Most enthusiasts can understand why a low-fluid level will kill an automatic transmission. Since automatics operate on the principle of hydraulics, you need both oil and pressure to operate clutches and bands. If the pump begins to suck air instead of oil, line pressure plummets, and the result is often a set of burned clutches that will no longer hold a load.
But a high fluid level can create the same problem. A high fluid level pushes ATF into the spinning internal components, which creates foam instead of pure hydraulic fluid. With air entrained into the oil, hydraulic fluid will tend to compress the air bubbles. This reduces the effective line pressure in the system with the inevitable result, again, being burned clutches and excessively high fluid temperatures.
So much like the parable of Goldilocks and the Three Bears, the middle-road fluid level is the correct one. All automatic transmissions operate using the same reference point for the proper fluid level – the oil pan rail. An accurate dipstick will position the “Full” level at this position with the engine running and the fluid at normal operating temperature.
The problem is, with some offshore dipstick tubes and sticks, the indicated “Full” level is not always accurate. Of course, the easiest way to tell if the stick is accurate is to remove the transmission oil pan and with the dipstick in place, compare its indicated level to the pan rail.
Correcting The Level
John Kilgore Racing Transmissions has been building and modifying automatic transmissions for longer than he cares to remember. As a point of reference, his experience traces back to a story in a 1969 Hot Rod magazine, imparting his wisdom on modifying old four-speed Hydros. Through the years, Kilgore has seen a lot of smoked automatics that suffered their fate due to both excessively low and high fluid levels.
Kilgore’s specialty these days is building what he calls the SuperLite Turbo 400. This is a racing transmission with a manual-shift valve body that uses unique internals that trim the rotating mass roughly in half. For racers, this is worth anywhere from a 0.25- to a 0.50-second reduction in quarter-mile times. This transmission is often used in 8-second quarter-mile cars that often leave with the frontend in the air.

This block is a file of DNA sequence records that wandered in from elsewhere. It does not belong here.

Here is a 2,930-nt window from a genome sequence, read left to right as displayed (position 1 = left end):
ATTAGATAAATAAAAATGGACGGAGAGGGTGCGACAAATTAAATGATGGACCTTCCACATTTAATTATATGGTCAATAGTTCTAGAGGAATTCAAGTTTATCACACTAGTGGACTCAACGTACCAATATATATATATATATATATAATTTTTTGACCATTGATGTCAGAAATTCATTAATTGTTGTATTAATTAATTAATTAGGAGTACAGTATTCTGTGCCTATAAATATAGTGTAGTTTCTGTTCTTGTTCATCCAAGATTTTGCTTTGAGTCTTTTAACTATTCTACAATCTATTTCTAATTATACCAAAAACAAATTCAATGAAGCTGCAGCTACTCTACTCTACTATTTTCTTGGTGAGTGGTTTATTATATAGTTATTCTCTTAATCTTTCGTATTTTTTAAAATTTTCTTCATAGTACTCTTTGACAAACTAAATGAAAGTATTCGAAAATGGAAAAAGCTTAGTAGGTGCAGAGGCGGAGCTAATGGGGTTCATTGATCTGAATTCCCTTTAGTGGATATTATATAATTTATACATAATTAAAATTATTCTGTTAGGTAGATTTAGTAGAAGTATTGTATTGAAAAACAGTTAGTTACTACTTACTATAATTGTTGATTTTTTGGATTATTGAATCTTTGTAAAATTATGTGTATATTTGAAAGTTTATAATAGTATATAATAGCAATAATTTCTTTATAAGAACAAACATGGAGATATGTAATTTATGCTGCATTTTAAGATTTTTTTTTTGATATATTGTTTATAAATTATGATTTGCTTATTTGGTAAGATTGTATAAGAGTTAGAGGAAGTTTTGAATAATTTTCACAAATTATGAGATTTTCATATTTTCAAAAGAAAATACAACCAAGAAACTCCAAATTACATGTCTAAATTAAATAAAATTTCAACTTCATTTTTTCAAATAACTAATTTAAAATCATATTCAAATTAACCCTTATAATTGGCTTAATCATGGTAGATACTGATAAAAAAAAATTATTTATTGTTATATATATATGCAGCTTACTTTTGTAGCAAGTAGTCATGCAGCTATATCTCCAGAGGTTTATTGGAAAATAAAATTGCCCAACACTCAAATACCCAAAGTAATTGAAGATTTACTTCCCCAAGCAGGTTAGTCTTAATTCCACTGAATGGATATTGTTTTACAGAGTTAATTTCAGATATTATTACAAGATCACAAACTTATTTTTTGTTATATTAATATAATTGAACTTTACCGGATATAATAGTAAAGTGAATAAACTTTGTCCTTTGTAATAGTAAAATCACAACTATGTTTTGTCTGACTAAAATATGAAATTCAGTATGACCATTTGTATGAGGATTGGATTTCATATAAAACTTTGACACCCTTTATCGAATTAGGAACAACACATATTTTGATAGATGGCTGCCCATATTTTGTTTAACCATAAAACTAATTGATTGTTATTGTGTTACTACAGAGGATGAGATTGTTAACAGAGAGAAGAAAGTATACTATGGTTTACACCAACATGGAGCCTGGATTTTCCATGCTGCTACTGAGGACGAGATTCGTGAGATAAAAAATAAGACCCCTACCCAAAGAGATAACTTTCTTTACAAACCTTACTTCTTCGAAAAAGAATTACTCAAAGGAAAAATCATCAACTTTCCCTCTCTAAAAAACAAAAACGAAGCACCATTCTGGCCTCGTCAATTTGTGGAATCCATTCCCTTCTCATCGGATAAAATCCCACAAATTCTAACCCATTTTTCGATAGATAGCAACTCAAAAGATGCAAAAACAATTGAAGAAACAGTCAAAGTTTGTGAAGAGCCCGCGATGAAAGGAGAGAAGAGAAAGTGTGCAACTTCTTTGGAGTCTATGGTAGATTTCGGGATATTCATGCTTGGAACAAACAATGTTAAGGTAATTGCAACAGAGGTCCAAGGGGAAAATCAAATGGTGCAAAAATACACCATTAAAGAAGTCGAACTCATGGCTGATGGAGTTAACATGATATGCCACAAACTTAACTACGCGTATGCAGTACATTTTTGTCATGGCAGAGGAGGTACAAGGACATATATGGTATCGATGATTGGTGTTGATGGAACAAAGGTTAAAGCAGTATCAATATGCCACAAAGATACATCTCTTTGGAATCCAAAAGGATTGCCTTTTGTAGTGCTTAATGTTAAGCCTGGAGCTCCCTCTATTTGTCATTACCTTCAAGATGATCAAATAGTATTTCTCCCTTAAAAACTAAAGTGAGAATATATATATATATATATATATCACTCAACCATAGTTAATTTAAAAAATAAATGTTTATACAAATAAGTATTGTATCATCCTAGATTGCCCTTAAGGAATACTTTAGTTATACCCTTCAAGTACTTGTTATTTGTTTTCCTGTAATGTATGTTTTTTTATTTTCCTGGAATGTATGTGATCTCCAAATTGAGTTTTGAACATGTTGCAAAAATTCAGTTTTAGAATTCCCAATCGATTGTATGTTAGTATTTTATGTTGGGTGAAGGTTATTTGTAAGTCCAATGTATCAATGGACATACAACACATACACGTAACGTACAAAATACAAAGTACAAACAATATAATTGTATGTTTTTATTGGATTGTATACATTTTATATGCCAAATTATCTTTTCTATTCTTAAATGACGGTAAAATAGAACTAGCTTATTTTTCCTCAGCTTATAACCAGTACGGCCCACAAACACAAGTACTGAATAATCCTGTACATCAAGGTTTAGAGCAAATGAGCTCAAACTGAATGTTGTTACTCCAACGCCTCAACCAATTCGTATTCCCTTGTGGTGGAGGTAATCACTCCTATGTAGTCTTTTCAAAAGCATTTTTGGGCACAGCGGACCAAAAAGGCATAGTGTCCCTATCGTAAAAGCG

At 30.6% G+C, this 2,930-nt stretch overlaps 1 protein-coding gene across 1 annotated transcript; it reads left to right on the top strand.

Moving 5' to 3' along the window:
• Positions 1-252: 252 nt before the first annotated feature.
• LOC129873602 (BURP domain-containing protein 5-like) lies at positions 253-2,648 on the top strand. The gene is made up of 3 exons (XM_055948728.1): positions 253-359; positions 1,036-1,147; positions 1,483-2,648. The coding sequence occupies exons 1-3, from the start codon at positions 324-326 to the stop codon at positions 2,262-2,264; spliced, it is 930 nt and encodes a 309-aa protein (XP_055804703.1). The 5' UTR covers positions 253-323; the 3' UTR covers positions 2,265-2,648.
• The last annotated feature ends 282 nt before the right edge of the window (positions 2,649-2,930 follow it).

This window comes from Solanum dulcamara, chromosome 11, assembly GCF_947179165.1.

This experience taught him that fluid level is critical to ensure his automatics will survive. To this end, Kilgore developed a very simple way to avoid an erroneous dipstick reading by mildly modifying the deep cast aluminum oil pan’s drain plug with a simple brass tube. The tube’s height inside the pan is equal to the oil pan rail height’s fluid level.
Accuracy Spilling Over
Admittedly, the procedure for checking fluid level is a bit more cumbersome than using a dipstick, but it is far more accurate. If we are dealing with a new transmission, start by removing the small Allen fitting in the drain plug. Then, with the engine off, fill the pan with ATF until oil runs out of the plug. It’s best to use a drain pan to catch any errant oil.
Now, start the engine and drop it in forward and reverse a few times, and add additional ATF until fluid starts draining out of the tube. With only a small dribble coming out of the tube with the engine running, the fluid level is now accurate.
In case you’ve ever wondered why an automatic’s fluid level should be checked when running, it’s because the pump fills the torque converter with fluid when running. Once the engine is shut down, the fluid in the top half of the converter drains into the pan and will show an over-full condition.
Kilgore also modifies the standard Turbo 400 filter to reposition it near the bottom of his new cast aluminum pan. In addition, he cuts away part of the lower cover of the filter to allow it to pick up fluid from its bottom instead of the top. The factory placed the filter material inlet at the top of the filter to avoid picking up clutch material from the bottom of the pan. Kilgore assumes that racers will have the transmission apart for service long before this happens. He prefers to be able to pull fluid into the pump from an area that will always have fluid – even under a hard drag strip launch.
So Easy, Even We Can Do It
We performed this trans pan swap just to check out how it works. The pan install is a simple remove-and-replace operation that only requires about a half-hour. It’s no surprise that the fill level is more difficult to measure than a simple dipstick, but the accuracy is unquestionable. We installed this pan on our Turbo 400-equipped ’66 Chevelle, and testing shows the deeper pan certainly ensures that the oil pickup for the transmission is always submerged in fluid.
Of course, you don’t have to go through all this just to accurately set the transmission’s fluid level, but it’s nonetheless imperative that at least you know how to accurately assess your fluid level.